Few mobiles elicit the red-hot love and ice-cold hate that the iPhone does. In the passionate world of mobile phones, where a new Nokia can bring tears to the eyes of grown men, the iPhone has managed to stay the latest and greatest since the moment it spawned from the labyrinthine mind of Steve Jobs. Here's why I think it should be crowned the Greatest Gadget of the 21st Century.
Mobile phones have influenced the 21st century so much it's hard to even remember what it used to be like, flailing to get through on a landline or scrawl a message on the wall of a cave with mud. The first mobiles plied their trade at the back end of the 20th century, but it took till the 21st for a phone that would change everything.
The iPhone took mobile phones to the next level -- smart phones. Smart phones may have started with the epic Nokia N95, but its joys were only available to the alchemists who could plumb its fathomless depths of features. Not only did the iPhone popularise phones with touchscreens instead of keyboards, it made smart phones what they are today -- and what they're evolving into.
Surfing the Web, updating Facebook and checking your emails have surpassed making boring old phone calls. Which is lucky, because the iPhone isn't very good at making them. The iPhone made it just as likely that we'll order pizza online while checking in on Foursquare, as quietly ring someone.
The iPhone also created the app revolution. Finger-friendly and designed for a phone's tiny screen, apps allowed us to go beyond the browser and keep playing even when we're offline.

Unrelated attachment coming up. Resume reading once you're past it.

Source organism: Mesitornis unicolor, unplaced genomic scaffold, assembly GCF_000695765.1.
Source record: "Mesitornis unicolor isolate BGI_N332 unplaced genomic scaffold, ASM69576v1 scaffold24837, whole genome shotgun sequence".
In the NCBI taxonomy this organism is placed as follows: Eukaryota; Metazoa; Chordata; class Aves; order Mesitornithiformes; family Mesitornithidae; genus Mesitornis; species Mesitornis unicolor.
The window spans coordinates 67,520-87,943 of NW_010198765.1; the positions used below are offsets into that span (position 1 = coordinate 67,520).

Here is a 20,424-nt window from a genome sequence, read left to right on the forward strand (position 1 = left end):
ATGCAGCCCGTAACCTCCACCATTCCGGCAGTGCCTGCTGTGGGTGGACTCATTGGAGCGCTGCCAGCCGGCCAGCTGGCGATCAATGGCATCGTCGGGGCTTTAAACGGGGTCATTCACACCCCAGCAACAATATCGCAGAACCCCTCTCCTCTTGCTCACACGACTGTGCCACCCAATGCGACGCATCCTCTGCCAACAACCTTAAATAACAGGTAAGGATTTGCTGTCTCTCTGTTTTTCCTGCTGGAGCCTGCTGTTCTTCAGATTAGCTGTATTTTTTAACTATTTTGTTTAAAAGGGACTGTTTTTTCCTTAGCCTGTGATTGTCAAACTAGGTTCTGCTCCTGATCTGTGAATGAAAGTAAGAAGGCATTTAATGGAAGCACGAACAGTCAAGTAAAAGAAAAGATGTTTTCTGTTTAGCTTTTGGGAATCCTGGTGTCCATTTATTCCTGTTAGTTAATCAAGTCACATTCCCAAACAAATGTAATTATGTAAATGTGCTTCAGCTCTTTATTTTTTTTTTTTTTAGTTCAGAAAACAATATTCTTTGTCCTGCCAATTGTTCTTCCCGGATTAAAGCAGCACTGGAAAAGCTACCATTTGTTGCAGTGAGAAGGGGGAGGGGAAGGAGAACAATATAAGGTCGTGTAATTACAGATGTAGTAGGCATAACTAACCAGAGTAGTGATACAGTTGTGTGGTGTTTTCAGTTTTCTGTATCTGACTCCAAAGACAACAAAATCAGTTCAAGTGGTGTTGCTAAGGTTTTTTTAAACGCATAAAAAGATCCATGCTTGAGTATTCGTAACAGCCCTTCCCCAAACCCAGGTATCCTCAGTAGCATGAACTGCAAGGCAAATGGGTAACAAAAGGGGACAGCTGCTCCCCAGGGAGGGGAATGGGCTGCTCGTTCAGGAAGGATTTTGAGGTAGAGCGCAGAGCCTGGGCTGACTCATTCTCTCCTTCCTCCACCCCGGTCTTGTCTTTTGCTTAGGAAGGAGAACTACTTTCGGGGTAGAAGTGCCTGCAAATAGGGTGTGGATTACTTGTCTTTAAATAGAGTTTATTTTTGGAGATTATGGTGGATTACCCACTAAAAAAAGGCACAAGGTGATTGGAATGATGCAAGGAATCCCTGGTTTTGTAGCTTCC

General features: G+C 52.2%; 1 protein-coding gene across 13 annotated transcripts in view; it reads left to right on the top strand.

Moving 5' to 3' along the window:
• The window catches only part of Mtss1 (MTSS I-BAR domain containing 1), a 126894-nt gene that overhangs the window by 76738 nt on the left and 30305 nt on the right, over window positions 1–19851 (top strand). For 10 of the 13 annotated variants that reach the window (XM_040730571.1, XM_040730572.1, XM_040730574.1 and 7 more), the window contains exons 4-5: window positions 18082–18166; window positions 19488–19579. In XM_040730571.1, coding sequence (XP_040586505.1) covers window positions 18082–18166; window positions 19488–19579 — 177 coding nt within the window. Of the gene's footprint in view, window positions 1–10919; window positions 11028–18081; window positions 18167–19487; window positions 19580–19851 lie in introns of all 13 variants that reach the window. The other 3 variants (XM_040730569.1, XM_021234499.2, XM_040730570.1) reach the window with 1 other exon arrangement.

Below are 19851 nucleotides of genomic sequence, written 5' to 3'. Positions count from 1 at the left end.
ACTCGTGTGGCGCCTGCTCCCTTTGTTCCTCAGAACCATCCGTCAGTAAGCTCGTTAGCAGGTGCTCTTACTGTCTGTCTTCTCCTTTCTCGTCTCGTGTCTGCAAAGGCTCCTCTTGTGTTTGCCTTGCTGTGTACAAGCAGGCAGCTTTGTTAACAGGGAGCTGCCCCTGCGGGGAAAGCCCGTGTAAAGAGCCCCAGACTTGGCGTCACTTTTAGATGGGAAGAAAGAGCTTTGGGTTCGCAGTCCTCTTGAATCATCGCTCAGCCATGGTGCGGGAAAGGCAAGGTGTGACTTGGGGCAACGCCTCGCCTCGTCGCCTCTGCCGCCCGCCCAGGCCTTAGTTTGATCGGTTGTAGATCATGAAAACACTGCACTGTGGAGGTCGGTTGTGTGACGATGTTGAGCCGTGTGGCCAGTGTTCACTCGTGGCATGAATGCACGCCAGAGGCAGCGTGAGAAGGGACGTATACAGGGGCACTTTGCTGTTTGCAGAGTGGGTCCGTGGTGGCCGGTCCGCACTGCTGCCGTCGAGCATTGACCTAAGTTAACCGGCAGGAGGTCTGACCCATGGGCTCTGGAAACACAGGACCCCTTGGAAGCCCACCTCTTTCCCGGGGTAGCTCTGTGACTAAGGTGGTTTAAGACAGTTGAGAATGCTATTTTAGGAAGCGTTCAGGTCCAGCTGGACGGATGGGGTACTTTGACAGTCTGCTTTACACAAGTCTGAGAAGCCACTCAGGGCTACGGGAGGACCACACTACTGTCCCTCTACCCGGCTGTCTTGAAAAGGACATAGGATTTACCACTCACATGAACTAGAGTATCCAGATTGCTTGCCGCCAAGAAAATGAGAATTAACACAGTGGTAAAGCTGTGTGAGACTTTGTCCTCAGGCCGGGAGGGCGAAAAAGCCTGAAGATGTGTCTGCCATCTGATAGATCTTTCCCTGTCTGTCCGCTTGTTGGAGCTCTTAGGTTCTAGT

So the iPhone made smart phones worth having, that were fun and easy to use, started the touchscreen trend and introduced us to app addiction. But the real secret of the iPhone's success lurks beyond what we humble users see. With iTunes on board, we can buy songs, games and apps right from the phone. There were low-res ringtone Web shops and apps for sale before the iPhone, but they were tricky to find, install and pay for.
It may hurt to hand over our hard-earned dosh to iTunes and the App Store, but without it, we wouldn't have the thriving smart-phone ecosystem that has exploded in the last two years. Developers know they have a swinging chance at making some money from their work, and 300,000 iPhone apps later we all reap the benefits. Not just iPhone users, either -- users of Android phones, BlackBerrys, Nokias, and everyone else who enjoys a spot of Angry Birds now and then.
I'm not saying the iPhone is for everyone. It has its flaws, and it costs more than some major surgical procedures. But if you have any doubts whether the iPhone is the greatest gadget of the 21st century, just look around you.
Every gadget, from PDAs to sat-navs to compact cameras to MP3 players, has been subsumed into mobile phones. And every phone is trying to be -- or beat -- the iPhone. Touchscreens are the touchstone, apps are where it's at, and we're all caught in the the mobile Web. Love it or hate it, the iPhone started that wave, and it's still riding the crest today.